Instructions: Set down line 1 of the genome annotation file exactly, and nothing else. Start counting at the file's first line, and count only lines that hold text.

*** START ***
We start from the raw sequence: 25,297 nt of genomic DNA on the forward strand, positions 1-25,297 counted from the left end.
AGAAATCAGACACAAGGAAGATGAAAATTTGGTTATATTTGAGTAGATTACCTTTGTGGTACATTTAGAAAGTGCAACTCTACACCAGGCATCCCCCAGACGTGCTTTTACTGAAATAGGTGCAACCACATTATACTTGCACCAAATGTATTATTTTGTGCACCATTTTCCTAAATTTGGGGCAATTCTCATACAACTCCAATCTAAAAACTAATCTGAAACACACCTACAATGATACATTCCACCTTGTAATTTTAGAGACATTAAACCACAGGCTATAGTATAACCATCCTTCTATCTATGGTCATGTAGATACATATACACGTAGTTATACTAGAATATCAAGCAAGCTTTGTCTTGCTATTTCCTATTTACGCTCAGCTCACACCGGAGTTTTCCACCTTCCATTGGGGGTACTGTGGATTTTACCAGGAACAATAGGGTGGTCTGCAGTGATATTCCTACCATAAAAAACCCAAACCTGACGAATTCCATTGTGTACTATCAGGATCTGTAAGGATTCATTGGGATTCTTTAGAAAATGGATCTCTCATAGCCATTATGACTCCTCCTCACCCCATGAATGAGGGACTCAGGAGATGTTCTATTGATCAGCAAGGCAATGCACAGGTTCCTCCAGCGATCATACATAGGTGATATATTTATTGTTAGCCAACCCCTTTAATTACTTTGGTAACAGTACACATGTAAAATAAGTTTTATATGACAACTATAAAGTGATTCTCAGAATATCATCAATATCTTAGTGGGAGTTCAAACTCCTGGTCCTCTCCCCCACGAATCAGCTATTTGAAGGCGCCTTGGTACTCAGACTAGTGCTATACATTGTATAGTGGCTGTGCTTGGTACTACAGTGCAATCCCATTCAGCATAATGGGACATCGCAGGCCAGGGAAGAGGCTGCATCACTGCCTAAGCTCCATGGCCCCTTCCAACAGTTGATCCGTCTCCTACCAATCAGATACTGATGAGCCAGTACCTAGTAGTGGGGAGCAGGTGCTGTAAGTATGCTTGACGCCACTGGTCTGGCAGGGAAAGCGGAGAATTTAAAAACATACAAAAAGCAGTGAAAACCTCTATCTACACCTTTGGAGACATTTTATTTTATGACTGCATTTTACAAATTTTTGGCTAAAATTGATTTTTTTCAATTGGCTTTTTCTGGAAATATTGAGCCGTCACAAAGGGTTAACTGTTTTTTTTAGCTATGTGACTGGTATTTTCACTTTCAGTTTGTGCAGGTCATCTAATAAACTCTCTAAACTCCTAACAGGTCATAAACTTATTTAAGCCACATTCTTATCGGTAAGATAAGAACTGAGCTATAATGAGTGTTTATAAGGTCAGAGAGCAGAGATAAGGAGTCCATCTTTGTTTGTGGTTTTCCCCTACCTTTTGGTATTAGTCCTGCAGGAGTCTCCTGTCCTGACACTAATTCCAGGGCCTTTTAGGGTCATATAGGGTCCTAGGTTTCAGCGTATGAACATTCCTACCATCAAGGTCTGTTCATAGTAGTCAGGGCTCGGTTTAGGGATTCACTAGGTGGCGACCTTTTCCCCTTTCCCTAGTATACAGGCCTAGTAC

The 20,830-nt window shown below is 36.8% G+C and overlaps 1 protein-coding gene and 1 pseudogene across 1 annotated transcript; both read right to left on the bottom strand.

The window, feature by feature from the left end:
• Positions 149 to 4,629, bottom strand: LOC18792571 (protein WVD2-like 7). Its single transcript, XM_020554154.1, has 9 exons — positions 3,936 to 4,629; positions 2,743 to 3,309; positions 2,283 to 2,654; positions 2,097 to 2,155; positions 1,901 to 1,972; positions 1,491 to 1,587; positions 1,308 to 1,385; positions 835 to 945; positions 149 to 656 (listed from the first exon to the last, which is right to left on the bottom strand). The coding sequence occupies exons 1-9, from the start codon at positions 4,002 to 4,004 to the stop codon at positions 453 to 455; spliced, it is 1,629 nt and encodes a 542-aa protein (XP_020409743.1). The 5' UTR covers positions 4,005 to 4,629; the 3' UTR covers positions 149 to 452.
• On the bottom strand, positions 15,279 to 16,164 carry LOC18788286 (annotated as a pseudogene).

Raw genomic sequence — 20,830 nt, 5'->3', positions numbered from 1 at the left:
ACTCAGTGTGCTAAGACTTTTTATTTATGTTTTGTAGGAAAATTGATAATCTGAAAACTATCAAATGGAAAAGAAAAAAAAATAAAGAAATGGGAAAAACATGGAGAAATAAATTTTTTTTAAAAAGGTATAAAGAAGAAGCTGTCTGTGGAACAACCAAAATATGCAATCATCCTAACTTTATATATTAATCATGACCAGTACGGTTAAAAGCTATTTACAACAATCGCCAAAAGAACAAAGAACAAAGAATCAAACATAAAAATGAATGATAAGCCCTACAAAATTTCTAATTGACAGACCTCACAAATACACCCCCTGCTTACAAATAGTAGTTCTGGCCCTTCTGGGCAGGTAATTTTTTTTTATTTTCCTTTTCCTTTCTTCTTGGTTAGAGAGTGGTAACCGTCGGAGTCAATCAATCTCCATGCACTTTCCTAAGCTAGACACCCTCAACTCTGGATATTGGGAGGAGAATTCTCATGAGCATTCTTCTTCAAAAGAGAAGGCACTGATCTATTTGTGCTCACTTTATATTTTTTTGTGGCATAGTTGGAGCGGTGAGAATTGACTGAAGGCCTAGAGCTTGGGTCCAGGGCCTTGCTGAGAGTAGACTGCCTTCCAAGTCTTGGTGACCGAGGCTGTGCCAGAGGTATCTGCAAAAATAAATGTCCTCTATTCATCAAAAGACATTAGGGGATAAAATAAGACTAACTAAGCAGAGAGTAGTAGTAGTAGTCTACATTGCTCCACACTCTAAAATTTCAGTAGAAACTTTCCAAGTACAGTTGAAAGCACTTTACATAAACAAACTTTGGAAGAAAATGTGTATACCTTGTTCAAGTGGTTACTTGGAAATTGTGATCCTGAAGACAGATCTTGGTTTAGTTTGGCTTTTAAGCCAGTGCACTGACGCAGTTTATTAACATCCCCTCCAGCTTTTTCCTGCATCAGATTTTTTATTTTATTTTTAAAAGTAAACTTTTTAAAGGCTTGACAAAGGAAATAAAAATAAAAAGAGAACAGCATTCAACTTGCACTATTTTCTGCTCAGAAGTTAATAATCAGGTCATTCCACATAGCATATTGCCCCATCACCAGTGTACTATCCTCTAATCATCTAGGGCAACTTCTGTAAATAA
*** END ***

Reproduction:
We start from the raw sequence: 25,297 nt of genomic DNA on the forward strand, positions 1-25,297 counted from the left end.